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Linux, OpenBSD, Windows Server Comparison: Niche Area Support

The greater diversity of applications available on Windows platforms means that Windows has support for more niche areas than any other OS. The niche area statement can also be turned on its head to say that any product that only runs on Windows systems is by definition a niche product. If a product ran on Windows, Solaris, AIX and HP-UX, it would by no reasonable definition be a niche product. The absence of such a product on Linux would suggest a weakness in Linux, but today, nearly all vendors that support more than one UNIX variant, include Linux as a supported platform.

I believe a fair generalization is that there are more Windows products, including server products and discounting those whose sole purpose is to fill a weakness in the Windows OS, than any other OS including Linux. There are however enough high quality server products for Linux, as long as you remain open to different brand and implementation choices, to meet all but the most specialized requirements. If your requirements are sufficiently specialized, none of the systems under discussion, Windows servers, Linux or OpenBSD may meet your needs. It's possible only a high end UNIX solution will do the job. Generally, however, applications are much easier to move from the commercial UNIX variants to Linux and OpenBSD than to Windows.

There is enough diversity in both the Windows and Linux families that specific products may not run across the entire family. In other words a product that runs on 98 may not run on 2000 or one that runs on Red Hat may not run on Debian. Also with any OS, a product that runs on a specific version of any OS may not run on a different version and that this may work in either direction. Newer systems tend to support more products but not necessarily all old products. Generally any open source application that does not have ready made binaries on a specific Linux distribution, can with little difficult be built, and then run on that distribution. Commercial (proprietary) applications are more likely to be distribution dependent.

OpenBSD Security Applications and Compatibility Modes

So far I've said little about OpenBSD. Generally there are a lot less third party products, both desktop and server, for OpenBSD than either Windows or Linux. On the other hand, out of the box, it includes all of the traditional UNIX servers (daemons or background jobs). If you are willing and able to deal with the issues administering text versions of products like Sendmail (SMTP) and Bind (DNS) servers, then it includes all the common servers and all are up to commercial standards. If you need specialized products there is a good chance that you won't find them for OpenBSD.

OpenBSD includes compatibility modes with several other OSs that run on Intel compatible hardware including Linux, Solaris and FreeBSD. There is a good chance that binary executables for the Intel versions of these other operating systems can be made to run properly on an OpenBSD system. Set up of such products may be a significant technical challenge. The point of this is not to suggest that you can run a lot of Linux products on OpenBSD. If you want to run mostly Linux products, you should be using Linux. Instead, if your server needs are relatively straightforward and OpenBSD comes close to meeting them, then the compatibility mode may be a viable option to fill a specific gap while staying with OpenBSD and not introducing a new OS into your environment.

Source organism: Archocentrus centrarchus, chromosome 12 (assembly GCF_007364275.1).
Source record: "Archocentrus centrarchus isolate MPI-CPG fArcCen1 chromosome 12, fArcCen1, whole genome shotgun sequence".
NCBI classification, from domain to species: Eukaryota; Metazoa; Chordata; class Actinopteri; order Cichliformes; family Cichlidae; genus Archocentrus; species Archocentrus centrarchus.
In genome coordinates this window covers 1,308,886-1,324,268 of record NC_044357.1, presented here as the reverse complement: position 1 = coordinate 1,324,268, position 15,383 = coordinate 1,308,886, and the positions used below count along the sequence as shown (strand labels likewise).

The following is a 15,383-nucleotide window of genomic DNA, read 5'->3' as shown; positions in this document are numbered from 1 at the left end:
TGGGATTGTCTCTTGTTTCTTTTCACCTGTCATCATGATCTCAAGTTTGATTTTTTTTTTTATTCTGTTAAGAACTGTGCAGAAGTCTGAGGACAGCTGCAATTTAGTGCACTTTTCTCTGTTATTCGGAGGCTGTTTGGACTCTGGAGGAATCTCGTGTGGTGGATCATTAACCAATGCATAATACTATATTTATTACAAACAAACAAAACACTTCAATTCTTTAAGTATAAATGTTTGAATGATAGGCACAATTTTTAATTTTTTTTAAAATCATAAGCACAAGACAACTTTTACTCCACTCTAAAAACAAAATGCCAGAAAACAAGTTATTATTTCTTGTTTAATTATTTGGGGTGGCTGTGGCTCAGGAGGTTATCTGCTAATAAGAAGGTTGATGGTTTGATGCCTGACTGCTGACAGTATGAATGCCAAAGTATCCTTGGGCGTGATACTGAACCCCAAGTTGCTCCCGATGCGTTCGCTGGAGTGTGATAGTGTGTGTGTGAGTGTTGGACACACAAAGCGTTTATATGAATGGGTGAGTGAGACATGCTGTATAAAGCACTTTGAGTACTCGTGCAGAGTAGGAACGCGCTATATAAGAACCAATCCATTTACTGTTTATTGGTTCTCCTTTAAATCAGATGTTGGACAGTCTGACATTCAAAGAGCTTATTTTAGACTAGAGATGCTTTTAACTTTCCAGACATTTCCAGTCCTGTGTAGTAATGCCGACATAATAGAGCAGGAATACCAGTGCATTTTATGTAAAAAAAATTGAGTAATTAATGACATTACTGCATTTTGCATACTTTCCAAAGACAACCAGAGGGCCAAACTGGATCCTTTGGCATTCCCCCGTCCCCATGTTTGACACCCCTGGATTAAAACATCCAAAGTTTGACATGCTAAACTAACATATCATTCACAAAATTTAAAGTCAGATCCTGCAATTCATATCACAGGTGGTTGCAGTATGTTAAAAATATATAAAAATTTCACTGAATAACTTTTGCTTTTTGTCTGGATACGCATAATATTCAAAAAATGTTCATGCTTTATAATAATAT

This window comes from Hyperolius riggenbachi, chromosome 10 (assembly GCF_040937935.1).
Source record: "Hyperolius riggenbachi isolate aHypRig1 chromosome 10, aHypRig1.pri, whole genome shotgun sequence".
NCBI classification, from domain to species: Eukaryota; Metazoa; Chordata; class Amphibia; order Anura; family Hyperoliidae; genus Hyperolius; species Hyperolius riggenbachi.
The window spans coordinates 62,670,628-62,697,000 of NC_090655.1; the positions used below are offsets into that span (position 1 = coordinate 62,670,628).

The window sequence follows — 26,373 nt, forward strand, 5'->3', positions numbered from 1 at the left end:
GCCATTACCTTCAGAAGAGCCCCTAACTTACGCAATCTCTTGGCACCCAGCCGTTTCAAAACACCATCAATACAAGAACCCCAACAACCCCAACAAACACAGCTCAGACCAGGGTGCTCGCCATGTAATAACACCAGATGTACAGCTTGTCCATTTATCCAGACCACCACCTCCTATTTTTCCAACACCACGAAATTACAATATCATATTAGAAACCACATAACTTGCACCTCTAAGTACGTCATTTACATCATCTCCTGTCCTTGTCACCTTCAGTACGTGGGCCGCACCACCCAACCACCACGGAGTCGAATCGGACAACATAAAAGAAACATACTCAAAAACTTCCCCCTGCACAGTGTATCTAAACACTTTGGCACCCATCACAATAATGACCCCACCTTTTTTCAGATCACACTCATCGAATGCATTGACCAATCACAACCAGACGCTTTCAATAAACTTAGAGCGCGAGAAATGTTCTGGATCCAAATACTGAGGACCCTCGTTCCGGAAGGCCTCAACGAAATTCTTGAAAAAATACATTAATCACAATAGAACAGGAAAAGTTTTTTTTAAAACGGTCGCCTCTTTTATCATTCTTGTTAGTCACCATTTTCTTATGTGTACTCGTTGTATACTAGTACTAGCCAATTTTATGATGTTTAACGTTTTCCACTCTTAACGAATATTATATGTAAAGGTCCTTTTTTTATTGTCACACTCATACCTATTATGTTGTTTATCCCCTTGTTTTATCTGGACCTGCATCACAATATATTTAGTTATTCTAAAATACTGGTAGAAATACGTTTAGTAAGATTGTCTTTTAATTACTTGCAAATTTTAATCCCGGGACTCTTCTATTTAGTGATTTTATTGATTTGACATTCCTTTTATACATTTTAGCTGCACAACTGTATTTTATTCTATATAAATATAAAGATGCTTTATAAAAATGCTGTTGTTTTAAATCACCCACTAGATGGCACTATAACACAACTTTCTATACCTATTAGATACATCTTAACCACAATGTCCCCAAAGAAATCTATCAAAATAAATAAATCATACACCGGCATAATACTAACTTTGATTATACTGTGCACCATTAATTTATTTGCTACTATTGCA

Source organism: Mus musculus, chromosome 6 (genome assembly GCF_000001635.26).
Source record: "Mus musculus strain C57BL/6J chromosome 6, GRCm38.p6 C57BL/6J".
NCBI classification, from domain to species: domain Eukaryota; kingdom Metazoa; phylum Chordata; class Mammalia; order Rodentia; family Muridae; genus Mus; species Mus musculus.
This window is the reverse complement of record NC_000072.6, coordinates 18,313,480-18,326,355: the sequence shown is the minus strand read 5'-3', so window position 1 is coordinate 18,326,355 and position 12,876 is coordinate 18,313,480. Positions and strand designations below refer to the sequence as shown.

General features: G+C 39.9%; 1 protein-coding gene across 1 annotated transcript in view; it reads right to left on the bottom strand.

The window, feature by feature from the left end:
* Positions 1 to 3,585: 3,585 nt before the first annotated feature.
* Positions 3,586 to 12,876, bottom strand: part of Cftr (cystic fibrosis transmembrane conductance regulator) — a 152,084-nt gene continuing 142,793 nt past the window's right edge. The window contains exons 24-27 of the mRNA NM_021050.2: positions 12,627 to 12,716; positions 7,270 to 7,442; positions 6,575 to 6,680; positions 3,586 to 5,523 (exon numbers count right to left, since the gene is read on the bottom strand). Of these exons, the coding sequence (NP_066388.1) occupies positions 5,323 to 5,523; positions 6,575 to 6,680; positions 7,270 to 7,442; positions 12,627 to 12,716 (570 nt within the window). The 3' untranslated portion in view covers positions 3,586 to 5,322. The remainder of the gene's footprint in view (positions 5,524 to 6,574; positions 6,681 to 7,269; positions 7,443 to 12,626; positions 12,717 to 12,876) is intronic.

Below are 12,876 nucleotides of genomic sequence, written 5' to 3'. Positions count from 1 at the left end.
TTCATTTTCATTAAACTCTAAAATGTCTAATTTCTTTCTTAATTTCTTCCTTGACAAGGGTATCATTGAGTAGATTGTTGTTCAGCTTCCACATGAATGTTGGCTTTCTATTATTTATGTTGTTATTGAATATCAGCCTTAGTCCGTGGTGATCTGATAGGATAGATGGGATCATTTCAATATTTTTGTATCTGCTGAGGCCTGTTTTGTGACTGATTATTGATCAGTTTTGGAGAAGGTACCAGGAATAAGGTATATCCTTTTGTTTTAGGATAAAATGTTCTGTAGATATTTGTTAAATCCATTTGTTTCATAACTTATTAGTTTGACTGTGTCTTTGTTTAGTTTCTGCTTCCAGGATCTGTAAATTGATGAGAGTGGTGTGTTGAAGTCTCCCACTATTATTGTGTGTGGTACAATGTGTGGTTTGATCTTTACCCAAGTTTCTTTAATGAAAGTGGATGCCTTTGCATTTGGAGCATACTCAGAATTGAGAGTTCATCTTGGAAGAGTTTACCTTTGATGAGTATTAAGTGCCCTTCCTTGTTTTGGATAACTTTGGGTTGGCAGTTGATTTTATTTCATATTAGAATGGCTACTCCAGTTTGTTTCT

Just because OpenBSD has less applications (software servers) available than Linux or Windows does not mean it may not be a suitable as a standard server OS or as the server OS of choice for specific functions. If an environment does not have need of very diverse server applications, OpenBDS's superior security and other characteristics discussed below and later might make it suitable as a standard server OS.

Many open source applications have never been run on OpenBSD. Generally any open source application that does not rely on OS specific features, which are few in all the open source systems as all are modeled on UNIX, can be built and run on OpenBSD.

OpenBSD's strength is its security that includes not only its high quality code base, secure by default stance but also the inclusion of strong encryption products and a superior IPSEC implementation. It's firewall, IP Filter has also had an excellent reputation but recent license issues have caused it to be replaced by a product called Packet Filter or simply PF. This is functionally identical to IP Filter. Given OpenBSD's traditional concern with quality and that PF will apparently be maintained as part of the OpenBSD audited core, there is no reason to expect any decrease in quality.

Some argue that OpenBSD, as it's distributed, can be used to build VPN solutions as good as any commercial offerings. Given the costs of commercial firewalls and VPNs and the fact that even commercial offerings cannot be used securely unless staff have a good understanding of the products, OpenBSD may be the best perimeter technology for some companies, even if another OS is used as a server standard on the inside. The more points of contact with the Internet, the greater the opportunities for savings, at least up to the point that the lack of built in, centralized management features becomes a significant issue.

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